Careless disposal of antibiotics can create aquatic superbugs

A wastewater treatment plant can provide the perfect mating ground for carelessly disposed of antibiotics to form superbugs that are eventually discharged into streams and lakes, says a University of Michigan researcher.

It’s not the fault of the wastewater treatment plants, says Chuanwu Xi, assistant professor at the U-M School of Public Health. His research team sampled water at five sites in and near Ann Arbor’s Waste Water Treatment Plant and found that the water contained the superbug Acinetobacter, a multidrug-resistant bacterium. The results were first reported by Xi’s group in 2009, and the research is ongoing.

Treatment plants across the country face the same problem due to the overuse of antibiotics and because people improperly flush them down the toilet, whereby the drugs enter the wastewater treatment systems where they can breed, Xi says.

“When we monitored the survival of these bugs in the Huron River, the downstream level dropped quickly to the level of upstream,” Xi said. “More robust risk-assessment research is needed to assess the exact risk. This study, along with many other studies, alerts us to proper use and handling of antibiotics.”

The Ann Arbor wastewater plant recently installed technology that enhances the removal of bio-solids from the water, which in turn, will help prevent superbugs from forming. People with unused antibiotics should not flush them down the toilet but should dispose of them properly, Xi says.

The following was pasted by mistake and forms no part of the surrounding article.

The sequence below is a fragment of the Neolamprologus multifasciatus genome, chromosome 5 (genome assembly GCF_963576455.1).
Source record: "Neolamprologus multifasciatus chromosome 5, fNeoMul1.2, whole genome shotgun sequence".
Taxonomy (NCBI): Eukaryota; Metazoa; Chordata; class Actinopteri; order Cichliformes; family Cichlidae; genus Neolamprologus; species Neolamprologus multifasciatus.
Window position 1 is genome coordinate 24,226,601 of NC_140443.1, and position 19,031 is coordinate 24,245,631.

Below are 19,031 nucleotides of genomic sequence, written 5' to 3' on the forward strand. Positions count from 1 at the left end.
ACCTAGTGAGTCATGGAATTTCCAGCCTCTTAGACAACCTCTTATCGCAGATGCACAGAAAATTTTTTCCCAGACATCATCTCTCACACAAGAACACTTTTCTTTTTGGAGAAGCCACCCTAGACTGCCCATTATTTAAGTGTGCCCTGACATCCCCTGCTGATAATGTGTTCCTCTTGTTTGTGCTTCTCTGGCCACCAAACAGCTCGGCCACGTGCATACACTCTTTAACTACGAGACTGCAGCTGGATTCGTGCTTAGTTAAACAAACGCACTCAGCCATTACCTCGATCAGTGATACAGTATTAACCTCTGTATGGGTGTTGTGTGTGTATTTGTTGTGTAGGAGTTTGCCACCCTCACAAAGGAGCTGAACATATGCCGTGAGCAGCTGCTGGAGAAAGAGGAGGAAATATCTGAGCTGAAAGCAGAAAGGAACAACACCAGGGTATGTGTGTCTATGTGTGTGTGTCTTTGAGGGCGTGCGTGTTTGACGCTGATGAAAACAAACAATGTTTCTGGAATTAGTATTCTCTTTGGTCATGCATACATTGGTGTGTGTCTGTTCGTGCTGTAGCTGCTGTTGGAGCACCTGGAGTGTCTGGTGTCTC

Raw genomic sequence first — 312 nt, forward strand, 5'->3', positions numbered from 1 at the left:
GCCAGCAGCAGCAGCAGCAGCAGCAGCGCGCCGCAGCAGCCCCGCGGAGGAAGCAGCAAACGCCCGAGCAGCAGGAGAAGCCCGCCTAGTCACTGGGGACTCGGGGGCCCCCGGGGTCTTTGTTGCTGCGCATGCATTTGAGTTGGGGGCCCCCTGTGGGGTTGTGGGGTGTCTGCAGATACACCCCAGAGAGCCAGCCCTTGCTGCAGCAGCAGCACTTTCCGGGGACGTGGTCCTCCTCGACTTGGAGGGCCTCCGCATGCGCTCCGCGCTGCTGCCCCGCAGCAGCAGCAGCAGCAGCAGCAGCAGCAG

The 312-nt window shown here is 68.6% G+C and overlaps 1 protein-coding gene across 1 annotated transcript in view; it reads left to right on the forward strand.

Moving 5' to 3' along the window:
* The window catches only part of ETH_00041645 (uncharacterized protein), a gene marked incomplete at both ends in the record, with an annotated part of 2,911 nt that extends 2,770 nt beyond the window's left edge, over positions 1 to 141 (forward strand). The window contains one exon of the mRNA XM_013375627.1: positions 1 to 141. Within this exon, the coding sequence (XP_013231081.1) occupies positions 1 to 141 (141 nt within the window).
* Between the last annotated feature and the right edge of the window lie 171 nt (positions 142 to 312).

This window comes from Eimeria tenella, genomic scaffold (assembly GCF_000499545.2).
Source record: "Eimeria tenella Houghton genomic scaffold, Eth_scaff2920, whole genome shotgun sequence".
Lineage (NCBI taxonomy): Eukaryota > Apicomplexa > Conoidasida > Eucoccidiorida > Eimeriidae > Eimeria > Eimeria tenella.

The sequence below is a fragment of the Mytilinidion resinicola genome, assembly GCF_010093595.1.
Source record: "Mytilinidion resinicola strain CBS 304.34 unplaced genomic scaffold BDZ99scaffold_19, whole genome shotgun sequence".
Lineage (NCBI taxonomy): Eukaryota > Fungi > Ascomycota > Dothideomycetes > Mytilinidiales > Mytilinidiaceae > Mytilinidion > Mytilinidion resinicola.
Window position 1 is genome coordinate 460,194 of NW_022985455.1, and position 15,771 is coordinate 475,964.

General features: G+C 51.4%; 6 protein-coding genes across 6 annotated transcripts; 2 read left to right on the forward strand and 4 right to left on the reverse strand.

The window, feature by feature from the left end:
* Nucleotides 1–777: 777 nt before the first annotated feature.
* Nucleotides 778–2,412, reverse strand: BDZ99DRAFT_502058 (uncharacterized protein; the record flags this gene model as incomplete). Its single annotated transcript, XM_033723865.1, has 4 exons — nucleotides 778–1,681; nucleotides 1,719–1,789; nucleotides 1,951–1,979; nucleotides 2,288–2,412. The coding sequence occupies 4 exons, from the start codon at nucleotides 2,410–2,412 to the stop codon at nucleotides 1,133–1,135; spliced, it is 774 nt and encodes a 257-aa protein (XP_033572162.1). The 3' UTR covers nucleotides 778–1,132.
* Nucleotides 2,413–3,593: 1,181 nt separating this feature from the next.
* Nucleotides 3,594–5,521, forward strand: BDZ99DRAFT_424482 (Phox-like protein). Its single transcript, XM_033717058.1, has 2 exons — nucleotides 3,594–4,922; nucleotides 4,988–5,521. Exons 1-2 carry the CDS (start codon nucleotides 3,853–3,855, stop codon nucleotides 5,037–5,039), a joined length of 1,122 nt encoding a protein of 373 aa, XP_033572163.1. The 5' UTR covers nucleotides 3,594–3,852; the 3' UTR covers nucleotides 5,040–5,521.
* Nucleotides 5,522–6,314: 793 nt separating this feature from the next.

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2 thoughts on “Careless disposal of antibiotics can create aquatic superbugs”

  1. “People with unused antibiotics should not flush them down the toilet but should dispose of them properly, Xi says.”

    This would be a great place in the article to tell what the proper method of disposal is. The article details the problem and recommends we do the right thing without telling what that action is!

    Hazardous household waste will take unused/unwanted antibiotics, as will many pharmacies.

  2. The third paragraph makes a very confusing statement:

    “Treatment plants across the country face the same problem due to the overuse of antibiotics and because people improperly flush them down the toilet, whereby the drugs enter the wastewater treatment systems where they can breed, Xi says.”

    Drugs do not breed. Clearly the breeding reference refers to Acinetobacter, but the sentence is poorly written and doesn’t make any reference to the bacteria

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